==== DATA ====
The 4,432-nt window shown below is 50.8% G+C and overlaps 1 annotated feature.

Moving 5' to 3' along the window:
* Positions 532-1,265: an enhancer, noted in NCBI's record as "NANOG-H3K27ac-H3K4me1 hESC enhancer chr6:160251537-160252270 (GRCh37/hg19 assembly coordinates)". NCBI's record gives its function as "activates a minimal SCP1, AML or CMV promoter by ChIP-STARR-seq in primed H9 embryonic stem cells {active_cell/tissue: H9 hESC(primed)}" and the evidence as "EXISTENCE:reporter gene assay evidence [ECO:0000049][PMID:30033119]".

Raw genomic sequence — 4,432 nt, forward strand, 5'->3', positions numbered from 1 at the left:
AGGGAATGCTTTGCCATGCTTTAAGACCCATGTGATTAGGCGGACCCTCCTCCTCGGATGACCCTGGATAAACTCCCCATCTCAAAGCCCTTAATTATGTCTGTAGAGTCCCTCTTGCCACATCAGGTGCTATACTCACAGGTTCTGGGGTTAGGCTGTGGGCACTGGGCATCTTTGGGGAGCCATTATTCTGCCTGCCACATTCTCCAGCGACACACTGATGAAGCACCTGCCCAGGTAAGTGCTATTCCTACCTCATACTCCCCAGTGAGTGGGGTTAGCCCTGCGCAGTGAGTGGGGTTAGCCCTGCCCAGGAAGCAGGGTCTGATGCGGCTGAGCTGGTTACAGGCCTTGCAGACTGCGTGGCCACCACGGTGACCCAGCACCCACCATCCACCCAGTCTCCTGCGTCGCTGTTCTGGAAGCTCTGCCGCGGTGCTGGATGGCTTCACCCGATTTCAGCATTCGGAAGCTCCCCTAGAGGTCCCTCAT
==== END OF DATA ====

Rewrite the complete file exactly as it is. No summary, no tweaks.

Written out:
The 4,432-nt window shown below is 50.8% G+C and overlaps 1 annotated feature.

Moving 5' to 3' along the window:
* Positions 532-1,265: an enhancer, noted in NCBI's record as "NANOG-H3K27ac-H3K4me1 hESC enhancer chr6:160251537-160252270 (GRCh37/hg19 assembly coordinates)". NCBI's record gives its function as "activates a minimal SCP1, AML or CMV promoter by ChIP-STARR-seq in primed H9 embryonic stem cells {active_cell/tissue: H9 hESC(primed)}" and the evidence as "EXISTENCE:reporter gene assay evidence [ECO:0000049][PMID:30033119]".

Raw genomic sequence — 4,432 nt, forward strand, 5'->3', positions numbered from 1 at the left:
AGGGAATGCTTTGCCATGCTTTAAGACCCATGTGATTAGGCGGACCCTCCTCCTCGGATGACCCTGGATAAACTCCCCATCTCAAAGCCCTTAATTATGTCTGTAGAGTCCCTCTTGCCACATCAGGTGCTATACTCACAGGTTCTGGGGTTAGGCTGTGGGCACTGGGCATCTTTGGGGAGCCATTATTCTGCCTGCCACATTCTCCAGCGACACACTGATGAAGCACCTGCCCAGGTAAGTGCTATTCCTACCTCATACTCCCCAGTGAGTGGGGTTAGCCCTGCGCAGTGAGTGGGGTTAGCCCTGCCCAGGAAGCAGGGTCTGATGCGGCTGAGCTGGTTACAGGCCTTGCAGACTGCGTGGCCACCACGGTGACCCAGCACCCACCATCCACCCAGTCTCCTGCGTCGCTGTTCTGGAAGCTCTGCCGCGGTGCTGGATGGCTTCACCCGATTTCAGCATTCGGAAGCTCCCCTAGAGGTCCCTCAT